I was nearly finished with my absolute final round of revisions on the climactic scene when I decided to double-check a few facts.
I sent a bit of backstory and a list of questions to crimescenewriters.org, an excellent yahoo group in which professional public safety and law enforcement officers help writers get it right. And then I headed out for a break: the 9:30 conditioning class at my local city gym.
At 10:10, the resistance band wrapped around my foot slipped off in mid-leg lift and the hard plastic handle slingshot into my eye. I went down; somebody went for ice; the instructor told me to stay on the floor and keep my towel pressed against my face. That’s when I discovered that the half-inch cut on my brow bone was spurting enough blood to distress the rest of the class.
I was way more frightened about my left eye’s hazy vision, but I didn’t say so. I didn’t want to worry all the folks now showing up: the front desk clerk, the fitness center manager, the trio of fire and rescue first responders.
Yep. In today’s litigious society, no one dares let an accident victim get away to (figuratively) lick her wounds in private.
The young hunks who arrived to assess my condition took a look at the cut and announced that the bleeding had stopped. But they have a protocol to follow, so they checked my vital signs. In case you haven’t had this experience lately, that means blood pressure, heart rate and insurance card.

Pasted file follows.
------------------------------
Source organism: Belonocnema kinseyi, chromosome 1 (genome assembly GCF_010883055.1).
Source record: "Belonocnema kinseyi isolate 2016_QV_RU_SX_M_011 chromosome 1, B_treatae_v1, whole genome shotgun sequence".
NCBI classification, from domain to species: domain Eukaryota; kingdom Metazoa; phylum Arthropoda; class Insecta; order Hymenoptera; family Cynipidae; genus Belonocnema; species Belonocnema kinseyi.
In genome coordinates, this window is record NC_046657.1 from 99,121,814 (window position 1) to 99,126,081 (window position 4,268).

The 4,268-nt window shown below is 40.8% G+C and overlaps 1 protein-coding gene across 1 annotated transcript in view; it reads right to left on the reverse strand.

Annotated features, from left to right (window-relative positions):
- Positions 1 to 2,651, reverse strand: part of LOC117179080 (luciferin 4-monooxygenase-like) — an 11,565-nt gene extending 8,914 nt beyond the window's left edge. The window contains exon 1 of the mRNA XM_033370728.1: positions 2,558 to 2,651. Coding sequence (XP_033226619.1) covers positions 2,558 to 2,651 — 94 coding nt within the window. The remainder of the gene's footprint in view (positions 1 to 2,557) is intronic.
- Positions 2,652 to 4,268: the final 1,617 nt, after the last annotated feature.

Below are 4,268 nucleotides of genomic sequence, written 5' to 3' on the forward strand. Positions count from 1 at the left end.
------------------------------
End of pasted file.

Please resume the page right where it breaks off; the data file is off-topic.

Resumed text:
They asked if I’d passed out, if I knew what day it was, and if I knew who the president is. (I passed the cognitive portion of the test.) They shone a penlight into my eyes and asked if I’d ever been told before that the pupil in one eye is larger than in the other.
Uh, no. So now I’m terrified. I asked for a moment to take out my contact and see if a rinse would clear my vision. The paramedic handed me a quart bottle of sterile saline, and I trotted into the restroom to see if I could remedy the problem on my own. My contact came out with no problem, but my eye was so swollen the contact wouldn’t go back in. Without it, my visual acuity is so poor that I couldn’t tell whether the haze was extraordinary, or regular nearsightedness.
I didn’t want to risk my eyesight. And I didn’t want to waste a writing day. So I climbed into the ambulance and, while the paramedic checked my vitals (same as above) I asked questions about firefighting, smoke inhalation, other possible injuries from a house fire, emergency treatments, and arson investigation procedures. By the time we reached the hospital, I had answers to most of the questions I’d posted earlier.
The easiest way to sum up the day is to borrow from that beloved credit card ad with a financial analysis.
Exercise class: $10.
Hospital co-pay: $150.
Cab ride* from hospital back to gym to pick up bicycle: $36
First-hand research: Priceless
*Another story for another day. Teaser: the cab driver is writing a novel about a womanizing 200-year-old undead bartender.